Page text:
How do you go from posing for pictures with an assault rifle, rapping about gangbanging and belonging to one of the most profane (yet pioneering) hip-hop groups of all time to a producer of family-friendly comedy? To get an answer, you'd have to ask Ice Cube, because he's done all of that.
The former N.W.A. member, who has also enjoyed a wildly successful solo career in the gangsta rap world, is somehow the same dude who served as producer for the family film Are We There Yet? and now is executive producer of the TBS sitcom of the same name. But this isn't to say Ice Cube has sold out. He really hasn't. In fact, his last album, I am the West, hit the streets last fall and was surprisingly awesome and a great throwback to the glory days of West Coast rap.
Yeah, Ice Cube still has it, so don't expect to be disappointed when he lights up the Midtown on Wednesday night. But still, the guy's career has been impressive. Here's a rundown of the best things he's created in the realms of music, television, film and everything else he's done.
Depending on where and when you grew up, there's a good chance this album, the first solo effort of Cube's after he broke off from N.W.A. in 1990, really pissed off your parents, teachers and all the other old folks who thought this was gangster filth, when in fact, the record was an uncompromising look at inner city culture at the time. The album featured the production of Public Enemy's Bomb Squad and included the title cut, in addition to "The Mack," a sly indictment of pimp culture.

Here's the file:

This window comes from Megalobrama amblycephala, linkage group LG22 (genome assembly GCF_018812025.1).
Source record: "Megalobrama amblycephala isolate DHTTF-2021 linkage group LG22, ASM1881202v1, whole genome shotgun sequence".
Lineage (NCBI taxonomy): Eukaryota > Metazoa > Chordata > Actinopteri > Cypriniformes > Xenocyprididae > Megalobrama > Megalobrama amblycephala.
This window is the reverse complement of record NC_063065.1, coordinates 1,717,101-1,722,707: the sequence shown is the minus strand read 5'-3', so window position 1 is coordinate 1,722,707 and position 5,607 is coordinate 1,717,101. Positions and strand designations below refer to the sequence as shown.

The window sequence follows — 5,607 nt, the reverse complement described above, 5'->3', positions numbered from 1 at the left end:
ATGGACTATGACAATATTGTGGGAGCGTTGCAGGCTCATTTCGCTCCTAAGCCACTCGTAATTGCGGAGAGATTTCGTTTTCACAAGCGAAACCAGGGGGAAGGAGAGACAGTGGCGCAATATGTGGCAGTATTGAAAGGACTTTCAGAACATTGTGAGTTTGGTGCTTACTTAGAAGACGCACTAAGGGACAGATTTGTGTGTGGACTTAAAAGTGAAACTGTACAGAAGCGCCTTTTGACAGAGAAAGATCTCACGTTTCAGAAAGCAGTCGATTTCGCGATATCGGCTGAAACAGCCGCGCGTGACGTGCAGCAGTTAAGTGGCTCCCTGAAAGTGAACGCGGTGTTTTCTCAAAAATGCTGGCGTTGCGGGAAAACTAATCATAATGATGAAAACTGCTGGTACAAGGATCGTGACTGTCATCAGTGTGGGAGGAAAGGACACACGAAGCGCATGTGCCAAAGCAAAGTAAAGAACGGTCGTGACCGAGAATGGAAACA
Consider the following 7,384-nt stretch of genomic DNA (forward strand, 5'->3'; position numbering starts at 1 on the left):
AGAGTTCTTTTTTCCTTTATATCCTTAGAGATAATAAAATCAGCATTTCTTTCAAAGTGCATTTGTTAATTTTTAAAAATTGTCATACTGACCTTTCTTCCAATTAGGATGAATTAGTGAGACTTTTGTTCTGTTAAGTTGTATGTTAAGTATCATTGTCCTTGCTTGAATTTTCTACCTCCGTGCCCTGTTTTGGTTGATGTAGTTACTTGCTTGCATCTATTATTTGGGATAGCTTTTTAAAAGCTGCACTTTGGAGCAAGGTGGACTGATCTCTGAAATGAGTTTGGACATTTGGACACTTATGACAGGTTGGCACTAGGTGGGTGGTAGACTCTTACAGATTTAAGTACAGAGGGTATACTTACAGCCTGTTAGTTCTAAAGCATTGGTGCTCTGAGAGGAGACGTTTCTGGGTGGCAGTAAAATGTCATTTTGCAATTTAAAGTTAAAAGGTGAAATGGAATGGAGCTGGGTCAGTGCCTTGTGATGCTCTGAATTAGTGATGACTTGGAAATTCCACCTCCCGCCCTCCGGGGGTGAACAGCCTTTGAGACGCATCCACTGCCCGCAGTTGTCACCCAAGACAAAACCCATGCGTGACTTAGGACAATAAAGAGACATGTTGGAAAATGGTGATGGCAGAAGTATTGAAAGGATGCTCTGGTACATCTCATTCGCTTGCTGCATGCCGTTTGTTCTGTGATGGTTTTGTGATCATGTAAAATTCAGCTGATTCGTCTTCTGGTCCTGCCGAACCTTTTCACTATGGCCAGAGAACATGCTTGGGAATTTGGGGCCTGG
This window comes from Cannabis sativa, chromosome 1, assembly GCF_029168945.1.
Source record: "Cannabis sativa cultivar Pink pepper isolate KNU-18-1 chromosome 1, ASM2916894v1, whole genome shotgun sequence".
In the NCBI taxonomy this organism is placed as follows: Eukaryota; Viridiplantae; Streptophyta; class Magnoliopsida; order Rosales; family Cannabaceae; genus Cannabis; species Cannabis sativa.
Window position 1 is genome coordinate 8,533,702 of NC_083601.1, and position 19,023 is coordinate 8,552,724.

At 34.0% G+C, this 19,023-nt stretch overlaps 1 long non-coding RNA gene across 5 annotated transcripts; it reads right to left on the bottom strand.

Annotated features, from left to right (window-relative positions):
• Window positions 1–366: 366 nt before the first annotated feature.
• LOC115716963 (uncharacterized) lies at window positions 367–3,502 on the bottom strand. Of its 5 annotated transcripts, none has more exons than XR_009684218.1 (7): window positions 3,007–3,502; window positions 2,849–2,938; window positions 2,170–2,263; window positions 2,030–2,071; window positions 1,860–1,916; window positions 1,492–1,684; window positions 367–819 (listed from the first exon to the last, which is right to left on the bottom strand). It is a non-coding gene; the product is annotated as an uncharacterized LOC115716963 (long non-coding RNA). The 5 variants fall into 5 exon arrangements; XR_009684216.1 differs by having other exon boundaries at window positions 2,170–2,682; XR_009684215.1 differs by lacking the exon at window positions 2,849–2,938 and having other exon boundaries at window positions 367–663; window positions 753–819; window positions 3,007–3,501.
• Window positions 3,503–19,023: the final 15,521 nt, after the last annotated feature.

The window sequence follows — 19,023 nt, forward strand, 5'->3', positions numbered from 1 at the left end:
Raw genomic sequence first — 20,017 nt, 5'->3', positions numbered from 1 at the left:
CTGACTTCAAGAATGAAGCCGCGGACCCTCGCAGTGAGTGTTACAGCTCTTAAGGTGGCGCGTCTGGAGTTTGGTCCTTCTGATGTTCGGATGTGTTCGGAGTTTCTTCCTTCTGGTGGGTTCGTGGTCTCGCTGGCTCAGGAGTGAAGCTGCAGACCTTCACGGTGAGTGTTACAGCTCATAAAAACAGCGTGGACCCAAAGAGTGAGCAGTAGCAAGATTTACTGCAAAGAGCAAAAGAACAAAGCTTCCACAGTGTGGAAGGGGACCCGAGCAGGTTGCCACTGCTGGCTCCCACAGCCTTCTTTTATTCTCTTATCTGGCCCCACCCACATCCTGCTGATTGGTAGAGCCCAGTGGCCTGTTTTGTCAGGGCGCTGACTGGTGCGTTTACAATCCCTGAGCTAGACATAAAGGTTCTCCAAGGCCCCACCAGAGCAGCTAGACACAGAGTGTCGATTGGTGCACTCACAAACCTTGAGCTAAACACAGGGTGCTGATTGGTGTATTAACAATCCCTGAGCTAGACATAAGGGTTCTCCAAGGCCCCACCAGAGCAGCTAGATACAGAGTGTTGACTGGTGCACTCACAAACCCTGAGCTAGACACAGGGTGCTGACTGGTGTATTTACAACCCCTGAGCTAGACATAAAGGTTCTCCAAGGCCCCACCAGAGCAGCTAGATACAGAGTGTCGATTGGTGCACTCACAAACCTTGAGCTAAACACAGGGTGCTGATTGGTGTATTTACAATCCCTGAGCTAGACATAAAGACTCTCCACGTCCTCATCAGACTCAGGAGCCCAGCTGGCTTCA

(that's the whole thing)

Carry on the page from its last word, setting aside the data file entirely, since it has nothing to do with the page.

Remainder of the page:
While still insanely famous as a hip-hop star, Ice Cube took some time in the mid 1990s to pen the script to this hilarious comedy that also gave us one of our first looks at Cube as an actor (outside of music videos, that is) in the role as Craig. The film also introduced us to Chris Tucker, who played Smokey, the squeaky stoner who's supposed to be a drug dealer, but opts to just get super, super high on Craig's front porch. Taking place over the course of merely one day, the film - although silly as all hell at times - is damn well written. It's kind of a Dazed and Confused-sort of romp, but set on the mean streets of Southern California as opposed to the suburbs of Texas.
Straight Outta L.A. (2010)
OK. I have to say that I did watch half of an episode of Are We There Yet? and it's not Cube's best work. Granted he's only the producer, but still. Anyway, where he really shined on television was with the documentary he directed and appeared in for ESPN's 30 for 30 series entitled Straight Outta L.A., the tale of the cultural impact, arrival, and subsequent departure of the Raiders from Los Angeles. Cube is a die-hard Raiders fan and manages to relay his love of football while also incorporating the team's influence on culture in the city and beyond. There's even some first-person tie-ins about how the team influenced N.W.A. (the group wore Raiders gear nearly exclusively) and vice versa. He also doesn't let that living corpse of Al Davis get away with any of the ridiculous nonsense he's been subjecting that franchise to for the past half-century. If Cube ever gets tired of making music or TV shows, ESPN should really look at bringing him on staff. The guy knows what he's talking about when it comes to pigskin.
Solo By Cube
You're probably thinking, "Oh great, another hip-hop star parlaying his lyrical prowess into a side job hawking tremendously expensive sweatpants." But that's not really the case with Solo by Cube, which is as much of an invention as it is a clothing item. What he's made is a hoodie sweatshirt with a headphone jack in the pocket that fits iPods or other devices and with headphones in the shirt's drawstrings. It's like having headphones that keep your whole upper body warm. I'm kinda disappointed that I didn't think of this.
Ice Cube, Mosley Wotta
8:30pm Wednesday, April 6. Midtown Ballroom, 51 NW Greenwood Ave. $27.50/advance, $30/door. Tickets at bendticket.com, Ranch Records and ticketswest.com.